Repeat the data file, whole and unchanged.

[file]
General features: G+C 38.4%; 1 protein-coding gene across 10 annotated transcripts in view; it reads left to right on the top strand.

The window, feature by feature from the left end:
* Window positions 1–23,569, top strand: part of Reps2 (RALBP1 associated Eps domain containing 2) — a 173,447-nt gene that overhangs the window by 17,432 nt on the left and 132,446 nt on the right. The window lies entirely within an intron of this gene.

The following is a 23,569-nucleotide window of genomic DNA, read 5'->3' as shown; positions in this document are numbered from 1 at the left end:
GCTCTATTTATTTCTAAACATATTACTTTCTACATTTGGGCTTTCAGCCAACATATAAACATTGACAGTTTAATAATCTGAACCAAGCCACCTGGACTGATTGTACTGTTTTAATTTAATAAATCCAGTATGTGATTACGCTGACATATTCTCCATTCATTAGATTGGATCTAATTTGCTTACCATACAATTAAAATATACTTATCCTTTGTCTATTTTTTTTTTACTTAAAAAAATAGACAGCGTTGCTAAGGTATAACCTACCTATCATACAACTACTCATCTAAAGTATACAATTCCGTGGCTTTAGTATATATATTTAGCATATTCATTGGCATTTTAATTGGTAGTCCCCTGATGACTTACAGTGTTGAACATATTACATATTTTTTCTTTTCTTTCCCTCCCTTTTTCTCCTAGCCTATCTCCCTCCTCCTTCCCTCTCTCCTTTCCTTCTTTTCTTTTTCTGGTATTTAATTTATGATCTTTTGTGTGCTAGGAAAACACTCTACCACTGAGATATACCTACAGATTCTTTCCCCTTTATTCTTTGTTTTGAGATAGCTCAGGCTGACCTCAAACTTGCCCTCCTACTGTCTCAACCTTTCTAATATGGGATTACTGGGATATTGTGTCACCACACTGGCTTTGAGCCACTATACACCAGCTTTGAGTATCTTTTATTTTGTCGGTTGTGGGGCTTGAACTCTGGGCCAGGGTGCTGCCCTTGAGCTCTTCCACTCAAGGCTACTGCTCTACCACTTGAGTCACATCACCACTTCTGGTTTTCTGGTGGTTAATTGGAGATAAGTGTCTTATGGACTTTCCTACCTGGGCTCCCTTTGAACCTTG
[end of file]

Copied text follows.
General features: G+C 38.4%; 1 protein-coding gene across 10 annotated transcripts in view; it reads left to right on the top strand.

The window, feature by feature from the left end:
* Window positions 1–23,569, top strand: part of Reps2 (RALBP1 associated Eps domain containing 2) — a 173,447-nt gene that overhangs the window by 17,432 nt on the left and 132,446 nt on the right. The window lies entirely within an intron of this gene.

The following is a 23,569-nucleotide window of genomic DNA, read 5'->3' as shown; positions in this document are numbered from 1 at the left end:
GCTCTATTTATTTCTAAACATATTACTTTCTACATTTGGGCTTTCAGCCAACATATAAACATTGACAGTTTAATAATCTGAACCAAGCCACCTGGACTGATTGTACTGTTTTAATTTAATAAATCCAGTATGTGATTACGCTGACATATTCTCCATTCATTAGATTGGATCTAATTTGCTTACCATACAATTAAAATATACTTATCCTTTGTCTATTTTTTTTTTACTTAAAAAAATAGACAGCGTTGCTAAGGTATAACCTACCTATCATACAACTACTCATCTAAAGTATACAATTCCGTGGCTTTAGTATATATATTTAGCATATTCATTGGCATTTTAATTGGTAGTCCCCTGATGACTTACAGTGTTGAACATATTACATATTTTTTCTTTTCTTTCCCTCCCTTTTTCTCCTAGCCTATCTCCCTCCTCCTTCCCTCTCTCCTTTCCTTCTTTTCTTTTTCTGGTATTTAATTTATGATCTTTTGTGTGCTAGGAAAACACTCTACCACTGAGATATACCTACAGATTCTTTCCCCTTTATTCTTTGTTTTGAGATAGCTCAGGCTGACCTCAAACTTGCCCTCCTACTGTCTCAACCTTTCTAATATGGGATTACTGGGATATTGTGTCACCACACTGGCTTTGAGCCACTATACACCAGCTTTGAGTATCTTTTATTTTGTCGGTTGTGGGGCTTGAACTCTGGGCCAGGGTGCTGCCCTTGAGCTCTTCCACTCAAGGCTACTGCTCTACCACTTGAGTCACATCACCACTTCTGGTTTTCTGGTGGTTAATTGGAGATAAGTGTCTTATGGACTTTCCTACCTGGGCTCCCTTTGAACCTTG